AI has helped develop over 100 chips, should we be worried?
big picture: AI-powered chats and knowledge platforms such as ChatGPT, Google Bard, and Microsoft’s new AI-enabled Bing have received the lion’s share of attention lately, but this is not the only area where AI is making great strides.
Electronics design automation firm Synopsys recently reported that customers working with its Synopsis DSO.ai (Design Space Optimization AI) created 100 commercial feeds across a wide range of fields and nodes.
One client, STMicroelectronics, delivered the first ever commercial AI development stream in the cloud (in this case, Microsoft Azure). According to Philippe d’Audigier, director of SoC hardware development at STMicroelectronics, the system increased their power, performance, and area exploration (PPA) productivity by more than 3 times.
Junhyun Chun, head of SoC at SK Hynix, said In a recent project, the Synopsys design system reduced the cell area by 15 percent and reduced the die size by 5 percent. “Synopsys DSO.ai brings tremendous efficiencies to the development team by giving our engineers more time to create differentiated features for our next generation products,” Chun added.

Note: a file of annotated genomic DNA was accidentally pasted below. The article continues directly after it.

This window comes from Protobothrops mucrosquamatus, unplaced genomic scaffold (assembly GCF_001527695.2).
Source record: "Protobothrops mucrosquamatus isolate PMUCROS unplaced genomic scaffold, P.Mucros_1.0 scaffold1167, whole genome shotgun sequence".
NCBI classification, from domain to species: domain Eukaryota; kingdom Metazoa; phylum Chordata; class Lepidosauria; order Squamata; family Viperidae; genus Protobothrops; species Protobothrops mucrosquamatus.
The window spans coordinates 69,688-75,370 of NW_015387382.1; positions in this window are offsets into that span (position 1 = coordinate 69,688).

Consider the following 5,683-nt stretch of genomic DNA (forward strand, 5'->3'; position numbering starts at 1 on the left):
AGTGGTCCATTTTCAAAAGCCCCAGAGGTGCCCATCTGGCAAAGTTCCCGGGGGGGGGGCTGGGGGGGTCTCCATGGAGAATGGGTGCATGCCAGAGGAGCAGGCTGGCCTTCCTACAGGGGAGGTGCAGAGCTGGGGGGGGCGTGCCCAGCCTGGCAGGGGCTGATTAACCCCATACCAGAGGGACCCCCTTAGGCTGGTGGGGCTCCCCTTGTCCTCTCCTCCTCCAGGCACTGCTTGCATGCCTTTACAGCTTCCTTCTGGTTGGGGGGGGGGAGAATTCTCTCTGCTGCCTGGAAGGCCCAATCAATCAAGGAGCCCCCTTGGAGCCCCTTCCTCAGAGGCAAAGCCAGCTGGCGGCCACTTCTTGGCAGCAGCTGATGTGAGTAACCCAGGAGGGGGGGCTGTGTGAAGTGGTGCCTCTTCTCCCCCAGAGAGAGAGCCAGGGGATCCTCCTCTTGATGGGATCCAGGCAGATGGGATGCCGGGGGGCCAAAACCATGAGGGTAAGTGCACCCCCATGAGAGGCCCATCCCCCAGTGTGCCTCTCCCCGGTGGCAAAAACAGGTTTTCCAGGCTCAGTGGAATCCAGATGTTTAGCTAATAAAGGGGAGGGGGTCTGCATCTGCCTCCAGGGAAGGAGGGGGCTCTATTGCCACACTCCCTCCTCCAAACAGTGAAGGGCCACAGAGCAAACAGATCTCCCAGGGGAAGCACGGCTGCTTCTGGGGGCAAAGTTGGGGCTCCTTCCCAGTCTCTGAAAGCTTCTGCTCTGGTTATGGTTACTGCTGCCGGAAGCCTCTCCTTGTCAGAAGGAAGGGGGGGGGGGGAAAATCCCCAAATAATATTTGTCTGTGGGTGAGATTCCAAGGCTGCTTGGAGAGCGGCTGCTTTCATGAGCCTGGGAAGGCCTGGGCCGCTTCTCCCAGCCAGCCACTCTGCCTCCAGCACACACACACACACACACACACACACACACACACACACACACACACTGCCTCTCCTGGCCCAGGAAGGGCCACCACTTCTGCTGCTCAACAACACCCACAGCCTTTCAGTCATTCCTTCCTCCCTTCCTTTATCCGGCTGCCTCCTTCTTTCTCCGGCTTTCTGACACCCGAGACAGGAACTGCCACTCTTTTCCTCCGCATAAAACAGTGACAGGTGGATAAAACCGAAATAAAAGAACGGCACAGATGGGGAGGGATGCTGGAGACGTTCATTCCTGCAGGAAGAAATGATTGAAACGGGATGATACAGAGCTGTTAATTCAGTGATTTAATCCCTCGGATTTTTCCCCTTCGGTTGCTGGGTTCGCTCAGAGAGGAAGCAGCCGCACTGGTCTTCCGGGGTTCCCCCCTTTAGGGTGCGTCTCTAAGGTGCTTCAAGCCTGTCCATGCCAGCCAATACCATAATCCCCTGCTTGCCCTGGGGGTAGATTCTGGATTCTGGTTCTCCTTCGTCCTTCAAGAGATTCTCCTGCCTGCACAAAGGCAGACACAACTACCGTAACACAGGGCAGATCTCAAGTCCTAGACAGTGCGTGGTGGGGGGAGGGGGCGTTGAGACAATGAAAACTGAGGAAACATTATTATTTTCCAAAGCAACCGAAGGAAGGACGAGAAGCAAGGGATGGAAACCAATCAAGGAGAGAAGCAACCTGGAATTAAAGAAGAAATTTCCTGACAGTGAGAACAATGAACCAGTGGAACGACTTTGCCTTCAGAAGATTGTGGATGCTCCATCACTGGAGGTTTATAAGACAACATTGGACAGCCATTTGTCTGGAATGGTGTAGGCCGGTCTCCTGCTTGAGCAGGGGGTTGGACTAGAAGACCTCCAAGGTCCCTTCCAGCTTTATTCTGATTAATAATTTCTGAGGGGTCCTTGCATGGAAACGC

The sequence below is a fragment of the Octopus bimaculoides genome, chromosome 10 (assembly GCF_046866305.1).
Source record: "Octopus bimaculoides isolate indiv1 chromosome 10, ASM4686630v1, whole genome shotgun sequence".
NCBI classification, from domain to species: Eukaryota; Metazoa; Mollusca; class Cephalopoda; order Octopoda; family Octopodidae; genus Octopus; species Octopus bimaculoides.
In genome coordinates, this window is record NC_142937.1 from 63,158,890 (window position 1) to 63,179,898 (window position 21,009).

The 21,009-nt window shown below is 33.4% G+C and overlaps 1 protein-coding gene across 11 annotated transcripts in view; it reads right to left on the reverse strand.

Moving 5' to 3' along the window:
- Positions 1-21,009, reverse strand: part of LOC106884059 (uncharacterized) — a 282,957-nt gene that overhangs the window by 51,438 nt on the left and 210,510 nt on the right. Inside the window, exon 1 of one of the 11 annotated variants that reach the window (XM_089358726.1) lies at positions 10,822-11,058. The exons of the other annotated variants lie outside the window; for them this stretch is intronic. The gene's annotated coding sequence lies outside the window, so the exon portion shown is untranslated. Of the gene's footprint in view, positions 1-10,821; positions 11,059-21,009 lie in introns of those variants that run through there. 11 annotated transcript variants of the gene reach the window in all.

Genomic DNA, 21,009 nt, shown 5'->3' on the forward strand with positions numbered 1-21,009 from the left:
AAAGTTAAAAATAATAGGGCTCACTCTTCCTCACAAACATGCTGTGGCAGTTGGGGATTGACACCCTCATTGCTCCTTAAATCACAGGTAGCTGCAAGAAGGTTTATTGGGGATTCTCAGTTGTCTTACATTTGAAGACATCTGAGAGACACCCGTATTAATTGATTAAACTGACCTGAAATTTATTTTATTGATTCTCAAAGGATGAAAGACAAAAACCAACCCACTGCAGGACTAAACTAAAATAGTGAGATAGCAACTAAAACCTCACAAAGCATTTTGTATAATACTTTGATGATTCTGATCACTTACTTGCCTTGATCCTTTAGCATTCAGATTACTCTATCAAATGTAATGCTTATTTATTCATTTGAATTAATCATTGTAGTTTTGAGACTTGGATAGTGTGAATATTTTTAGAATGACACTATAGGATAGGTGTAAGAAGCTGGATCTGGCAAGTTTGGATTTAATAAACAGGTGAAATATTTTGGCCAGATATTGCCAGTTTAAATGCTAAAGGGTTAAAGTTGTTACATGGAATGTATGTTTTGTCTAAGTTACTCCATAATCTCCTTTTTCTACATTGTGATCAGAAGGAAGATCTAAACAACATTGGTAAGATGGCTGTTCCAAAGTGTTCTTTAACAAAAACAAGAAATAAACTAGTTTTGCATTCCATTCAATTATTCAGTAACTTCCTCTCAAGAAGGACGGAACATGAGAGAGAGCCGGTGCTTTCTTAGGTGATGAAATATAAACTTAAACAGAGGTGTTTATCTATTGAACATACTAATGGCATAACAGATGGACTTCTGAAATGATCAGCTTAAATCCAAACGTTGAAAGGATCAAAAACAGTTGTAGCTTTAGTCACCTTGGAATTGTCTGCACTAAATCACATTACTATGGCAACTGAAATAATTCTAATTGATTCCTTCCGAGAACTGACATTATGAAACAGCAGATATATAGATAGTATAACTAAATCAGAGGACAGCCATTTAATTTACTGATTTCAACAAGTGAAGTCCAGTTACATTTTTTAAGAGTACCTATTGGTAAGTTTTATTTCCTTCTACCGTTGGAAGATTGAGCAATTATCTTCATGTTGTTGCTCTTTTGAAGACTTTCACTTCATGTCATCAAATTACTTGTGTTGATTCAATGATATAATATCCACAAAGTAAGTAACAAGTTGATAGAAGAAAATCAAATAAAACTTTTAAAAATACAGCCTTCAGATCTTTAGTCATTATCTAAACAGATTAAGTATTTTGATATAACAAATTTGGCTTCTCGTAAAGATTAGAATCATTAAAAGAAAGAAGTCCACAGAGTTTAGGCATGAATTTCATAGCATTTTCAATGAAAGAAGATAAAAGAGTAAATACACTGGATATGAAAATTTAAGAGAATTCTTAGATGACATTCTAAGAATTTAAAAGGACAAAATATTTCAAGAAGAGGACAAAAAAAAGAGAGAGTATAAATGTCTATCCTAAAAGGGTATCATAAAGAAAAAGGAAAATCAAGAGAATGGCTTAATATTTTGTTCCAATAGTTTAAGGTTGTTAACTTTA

In accordance with Synopsis, customers on average see more than 3x performance improvement, up to 25 percent reduction in overall power consumption, and significant die size reduction while using fewer resources. Having Synopsys DSO.ai on the team also automates many non-essential tasks, freeing up human employees to focus on other tasks.
Jean Boufarhat, corporate vice president of hardware and infrastructure engineering for Azure at Microsoft, said they are committed to democratizing advanced chip design, so hosting the Synopsys DSO.ai design system on Azure was a natural move.
An entertaining AI that creates funny images or (tries to) answer query-based questions is one thing, but having AI design hardware is another. What happens if something designed by an AI system malfunctions and injures or kills someone? Who are you pointing your finger at?
Even worse, what happens if the AI starts to work out hidden loopholes or actually becomes sentient? It’s great sci-fi stuff, but we’re fast approaching the point where it could be real, and it’s a little unsettling.